Prescription Drug Misuse

“I used to stockpile antibiotics,” admits Ann Pascual, an editor for an Internet-based company in northern California. “I’d get a prescription, take half of it, and keep the rest. Sometimes I’d give a handful to friends who were sick. Instructions on the label? I don’t think I ever really even read them.”

Fortunately, Pascual suffered no ill consequences from taking antibiotics haphazardly. Barbara Jamison wasn’t so fortunate. A few years ago she stopped taking the antibiotic sulfamethoxazole plus trimethoprim after an infection cleared up, but before the prescription ran out. Two weeks later she started the pills again when the symptoms reappeared. “Suddenly I had this horrible allergic reaction,” she remembers. “I was throwing up and I was so weak I could hardly stand. I really thought I was dying. I had to be rushed to an emergency clinic.” A doctor later told her that she might have suffered a hazardous drug interaction.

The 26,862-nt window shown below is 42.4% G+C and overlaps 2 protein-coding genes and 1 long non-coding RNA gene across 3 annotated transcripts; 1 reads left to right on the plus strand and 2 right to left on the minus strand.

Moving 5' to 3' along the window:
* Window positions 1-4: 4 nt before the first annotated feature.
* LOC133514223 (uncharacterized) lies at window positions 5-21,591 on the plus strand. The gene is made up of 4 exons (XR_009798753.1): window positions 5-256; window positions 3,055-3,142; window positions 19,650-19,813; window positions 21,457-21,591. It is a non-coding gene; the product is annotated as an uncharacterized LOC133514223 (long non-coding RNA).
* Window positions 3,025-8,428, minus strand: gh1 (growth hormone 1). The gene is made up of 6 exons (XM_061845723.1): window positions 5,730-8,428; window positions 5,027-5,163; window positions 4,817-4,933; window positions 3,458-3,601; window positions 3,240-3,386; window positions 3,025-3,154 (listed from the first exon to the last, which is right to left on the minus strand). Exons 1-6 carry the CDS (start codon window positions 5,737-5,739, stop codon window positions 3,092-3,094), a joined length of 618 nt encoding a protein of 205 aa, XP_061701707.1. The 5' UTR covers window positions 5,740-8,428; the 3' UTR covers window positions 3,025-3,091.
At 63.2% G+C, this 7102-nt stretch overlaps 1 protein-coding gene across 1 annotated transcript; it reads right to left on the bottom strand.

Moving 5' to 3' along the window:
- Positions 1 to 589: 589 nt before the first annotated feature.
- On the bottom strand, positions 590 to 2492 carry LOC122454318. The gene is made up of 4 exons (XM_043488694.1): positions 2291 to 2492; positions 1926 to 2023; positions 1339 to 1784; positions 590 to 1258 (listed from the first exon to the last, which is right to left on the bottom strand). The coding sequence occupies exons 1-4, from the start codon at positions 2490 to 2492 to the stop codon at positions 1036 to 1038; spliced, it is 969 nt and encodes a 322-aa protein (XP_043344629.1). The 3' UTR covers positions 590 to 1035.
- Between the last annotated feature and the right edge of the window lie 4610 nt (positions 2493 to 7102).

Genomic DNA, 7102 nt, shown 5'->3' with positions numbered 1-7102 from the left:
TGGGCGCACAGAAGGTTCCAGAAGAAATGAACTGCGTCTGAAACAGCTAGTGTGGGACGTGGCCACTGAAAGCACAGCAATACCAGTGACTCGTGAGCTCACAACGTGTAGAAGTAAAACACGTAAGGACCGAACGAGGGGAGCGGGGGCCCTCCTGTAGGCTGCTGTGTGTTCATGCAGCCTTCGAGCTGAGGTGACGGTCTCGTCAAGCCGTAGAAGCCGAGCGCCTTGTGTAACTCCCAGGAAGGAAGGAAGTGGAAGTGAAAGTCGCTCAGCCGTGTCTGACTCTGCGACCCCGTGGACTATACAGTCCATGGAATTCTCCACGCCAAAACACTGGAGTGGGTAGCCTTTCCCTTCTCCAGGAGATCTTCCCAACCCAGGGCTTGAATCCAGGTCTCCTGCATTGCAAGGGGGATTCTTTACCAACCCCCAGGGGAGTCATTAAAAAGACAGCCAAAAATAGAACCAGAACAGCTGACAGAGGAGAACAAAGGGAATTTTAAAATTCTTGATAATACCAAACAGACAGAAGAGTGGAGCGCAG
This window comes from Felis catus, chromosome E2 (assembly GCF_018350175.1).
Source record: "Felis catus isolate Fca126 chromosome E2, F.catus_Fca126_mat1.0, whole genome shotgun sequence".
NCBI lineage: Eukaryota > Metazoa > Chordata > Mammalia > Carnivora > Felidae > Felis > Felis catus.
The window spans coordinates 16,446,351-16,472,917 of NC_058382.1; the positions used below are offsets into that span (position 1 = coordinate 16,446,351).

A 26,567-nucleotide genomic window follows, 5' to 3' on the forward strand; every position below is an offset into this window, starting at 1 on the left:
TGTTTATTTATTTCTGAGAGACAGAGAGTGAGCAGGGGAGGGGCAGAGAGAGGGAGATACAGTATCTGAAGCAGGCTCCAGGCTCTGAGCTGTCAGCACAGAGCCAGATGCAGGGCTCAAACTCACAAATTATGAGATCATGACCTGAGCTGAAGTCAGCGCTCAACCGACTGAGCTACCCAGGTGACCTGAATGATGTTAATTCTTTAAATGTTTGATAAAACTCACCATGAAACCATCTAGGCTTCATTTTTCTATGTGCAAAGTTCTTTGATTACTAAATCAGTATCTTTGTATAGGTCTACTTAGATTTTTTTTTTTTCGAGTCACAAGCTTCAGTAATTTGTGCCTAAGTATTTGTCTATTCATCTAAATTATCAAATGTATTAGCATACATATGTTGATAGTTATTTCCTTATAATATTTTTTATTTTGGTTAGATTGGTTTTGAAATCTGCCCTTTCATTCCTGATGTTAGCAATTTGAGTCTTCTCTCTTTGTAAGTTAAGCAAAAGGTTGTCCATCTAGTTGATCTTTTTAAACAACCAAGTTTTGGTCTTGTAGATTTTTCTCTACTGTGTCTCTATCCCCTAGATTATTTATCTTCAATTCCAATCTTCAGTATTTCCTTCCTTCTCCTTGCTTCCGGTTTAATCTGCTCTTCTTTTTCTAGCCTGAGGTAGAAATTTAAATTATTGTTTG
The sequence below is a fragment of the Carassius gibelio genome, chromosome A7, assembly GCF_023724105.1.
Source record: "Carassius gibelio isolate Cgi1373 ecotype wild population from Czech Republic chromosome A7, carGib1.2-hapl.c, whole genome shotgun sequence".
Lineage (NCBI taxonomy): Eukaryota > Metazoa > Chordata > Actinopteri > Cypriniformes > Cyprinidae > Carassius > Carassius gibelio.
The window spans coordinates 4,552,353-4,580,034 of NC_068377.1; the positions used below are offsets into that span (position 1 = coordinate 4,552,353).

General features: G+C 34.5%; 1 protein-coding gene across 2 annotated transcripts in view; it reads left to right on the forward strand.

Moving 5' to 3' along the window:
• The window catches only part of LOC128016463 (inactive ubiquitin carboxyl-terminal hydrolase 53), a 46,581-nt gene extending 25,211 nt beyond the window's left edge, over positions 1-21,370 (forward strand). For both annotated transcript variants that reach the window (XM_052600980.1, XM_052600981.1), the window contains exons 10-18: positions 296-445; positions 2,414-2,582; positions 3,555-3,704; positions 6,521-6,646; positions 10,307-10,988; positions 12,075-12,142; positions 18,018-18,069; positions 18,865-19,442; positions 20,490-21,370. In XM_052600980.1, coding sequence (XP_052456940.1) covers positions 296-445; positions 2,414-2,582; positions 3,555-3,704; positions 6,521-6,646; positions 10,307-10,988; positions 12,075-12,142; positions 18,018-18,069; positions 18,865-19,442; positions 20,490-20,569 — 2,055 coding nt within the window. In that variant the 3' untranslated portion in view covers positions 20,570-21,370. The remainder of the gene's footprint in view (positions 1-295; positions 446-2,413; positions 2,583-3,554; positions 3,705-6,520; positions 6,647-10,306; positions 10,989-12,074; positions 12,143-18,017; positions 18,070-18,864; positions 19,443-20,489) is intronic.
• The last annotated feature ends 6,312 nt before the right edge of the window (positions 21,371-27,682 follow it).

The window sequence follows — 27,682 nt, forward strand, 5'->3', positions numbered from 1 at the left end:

Widespread misuse of prescription drugs

Pascual and Jamison aren’t alone. Studies show that only one-third of medicine-takers follow the instructions on the label to the letter. Astonishingly, one in three Americans never take any of their prescribed medication at all, and close to 50 percent misunderstand how to take them when they do. Others may double up on medications, with the dangerous reasoning that if one pill may be good, two will be better. But the largest problem appears to be that most of us take only some of the drugs that we’re prescribed.

Sometimes called “America’s other drug problem,” the misuse of medications like antibiotics has become a national epidemic, researchers say. “Only about half of patients with asthma or with high blood pressure take their medications as prescribed, even though both of these illnesses are potentially very serious,” says Charles Ponte, a professor of clinical pharmacology and family medicine at West Virginia University. Equally worrisome are patients who stockpile and then share medications with friends or family. “People say, ‘You’ve got a pain in your shoulder? Here, try one of these pills my doctor gave me.’ There’s a potential for real problems if that person happens to be taking some other medication that causes an adverse reaction,” Ponte warns.